"Good -- learning some of the stuff we put in last year he didn't know about, remembering things that we had in before," Roethlisberger said of Bryant on Sunday at his youth football camp, via Brian Batko of the Pittsburgh Post-Gazette. "He looks like a stud, as usual, so we're excited for him to be on the field this year and help us out."
In his first two seasons, Bryant combined for 76 receptions for 1,314 yards and 14 touchdowns in 21 games before missing all last season due to suspension. The Steelers' offense has proven to be much more explosive with the 6-foot-4 speedster on the field, scoring 30 points or more in about half the games Bryant has played since 2014. The big step for Bryant will be proving he can stay on the field for 16 games.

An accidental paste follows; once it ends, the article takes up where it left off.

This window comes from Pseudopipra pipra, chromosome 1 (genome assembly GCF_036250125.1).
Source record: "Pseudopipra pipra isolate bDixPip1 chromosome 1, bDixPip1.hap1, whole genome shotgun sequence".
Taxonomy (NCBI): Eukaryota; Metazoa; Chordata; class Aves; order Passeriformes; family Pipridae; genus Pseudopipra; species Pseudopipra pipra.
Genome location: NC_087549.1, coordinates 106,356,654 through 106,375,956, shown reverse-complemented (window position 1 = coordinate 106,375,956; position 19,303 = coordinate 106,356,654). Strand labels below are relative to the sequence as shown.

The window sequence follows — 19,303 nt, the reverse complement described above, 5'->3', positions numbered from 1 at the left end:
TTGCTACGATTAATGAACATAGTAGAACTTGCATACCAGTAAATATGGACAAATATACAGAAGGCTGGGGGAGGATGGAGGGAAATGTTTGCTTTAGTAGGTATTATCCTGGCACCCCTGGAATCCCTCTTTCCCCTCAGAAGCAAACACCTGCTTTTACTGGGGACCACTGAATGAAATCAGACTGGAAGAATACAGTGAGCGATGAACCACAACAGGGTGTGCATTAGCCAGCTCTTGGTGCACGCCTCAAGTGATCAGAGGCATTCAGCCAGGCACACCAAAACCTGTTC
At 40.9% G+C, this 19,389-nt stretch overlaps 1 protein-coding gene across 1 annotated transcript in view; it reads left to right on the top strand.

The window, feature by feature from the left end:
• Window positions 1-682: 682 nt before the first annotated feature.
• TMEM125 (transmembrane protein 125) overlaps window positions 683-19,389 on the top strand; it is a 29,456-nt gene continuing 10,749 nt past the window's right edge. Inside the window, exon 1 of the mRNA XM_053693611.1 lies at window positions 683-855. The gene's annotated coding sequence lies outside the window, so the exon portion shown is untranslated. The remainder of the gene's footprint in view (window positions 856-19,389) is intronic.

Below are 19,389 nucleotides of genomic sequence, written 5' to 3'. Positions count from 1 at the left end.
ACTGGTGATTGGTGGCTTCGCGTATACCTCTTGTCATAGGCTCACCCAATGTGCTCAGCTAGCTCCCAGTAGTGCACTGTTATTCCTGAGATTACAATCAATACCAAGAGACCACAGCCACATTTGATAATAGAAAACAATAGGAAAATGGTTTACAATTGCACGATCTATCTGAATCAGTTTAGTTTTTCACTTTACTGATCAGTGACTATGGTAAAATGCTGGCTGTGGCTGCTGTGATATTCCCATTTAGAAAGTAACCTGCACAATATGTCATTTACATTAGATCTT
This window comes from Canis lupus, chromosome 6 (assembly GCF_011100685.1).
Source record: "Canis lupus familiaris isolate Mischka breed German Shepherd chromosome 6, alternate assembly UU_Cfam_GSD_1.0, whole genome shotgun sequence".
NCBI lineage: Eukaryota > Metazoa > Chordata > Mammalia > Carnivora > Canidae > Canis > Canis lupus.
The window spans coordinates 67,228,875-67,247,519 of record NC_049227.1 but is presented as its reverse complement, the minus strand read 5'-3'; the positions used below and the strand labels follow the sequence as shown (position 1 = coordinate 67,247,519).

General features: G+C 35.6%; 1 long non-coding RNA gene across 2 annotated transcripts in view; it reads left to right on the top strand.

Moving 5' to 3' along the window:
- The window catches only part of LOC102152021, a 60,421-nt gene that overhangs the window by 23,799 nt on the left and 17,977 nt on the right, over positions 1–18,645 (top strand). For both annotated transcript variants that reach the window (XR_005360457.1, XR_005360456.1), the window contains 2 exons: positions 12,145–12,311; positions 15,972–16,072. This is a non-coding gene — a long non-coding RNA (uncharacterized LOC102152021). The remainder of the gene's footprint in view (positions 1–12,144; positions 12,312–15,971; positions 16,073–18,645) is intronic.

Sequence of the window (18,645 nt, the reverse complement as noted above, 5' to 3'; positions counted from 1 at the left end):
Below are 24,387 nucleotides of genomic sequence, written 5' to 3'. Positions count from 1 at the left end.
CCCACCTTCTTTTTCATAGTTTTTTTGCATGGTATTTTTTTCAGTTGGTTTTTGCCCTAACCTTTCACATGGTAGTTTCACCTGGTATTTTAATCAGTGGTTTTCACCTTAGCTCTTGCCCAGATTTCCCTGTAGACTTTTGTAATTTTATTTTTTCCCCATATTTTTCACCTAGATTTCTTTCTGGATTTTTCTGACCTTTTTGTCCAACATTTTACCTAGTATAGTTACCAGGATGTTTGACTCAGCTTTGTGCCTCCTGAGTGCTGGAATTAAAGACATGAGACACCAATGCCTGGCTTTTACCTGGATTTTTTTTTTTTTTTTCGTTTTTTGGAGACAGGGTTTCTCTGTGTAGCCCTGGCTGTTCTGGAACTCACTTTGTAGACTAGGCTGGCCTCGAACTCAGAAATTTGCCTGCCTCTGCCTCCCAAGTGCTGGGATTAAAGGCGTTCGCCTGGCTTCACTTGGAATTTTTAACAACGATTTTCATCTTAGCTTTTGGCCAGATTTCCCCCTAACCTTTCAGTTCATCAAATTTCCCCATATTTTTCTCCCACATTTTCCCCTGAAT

"Well, I think it's just proving to us he can be out there all season," Big Ben said. "We need him all year, so I think that'll be big for us."
Bryant's return, coupled with the selection of JuJu Smith-Schuster in the second round of the draft immediately makes the Steelers' receiving corps exponentially more dangerous than 2016. If Roethlisberger, his wideouts, and star running back Le'Veon Bell can all stay healthy, this could be Pittsburgh's most explosive offense of the Big Ben era.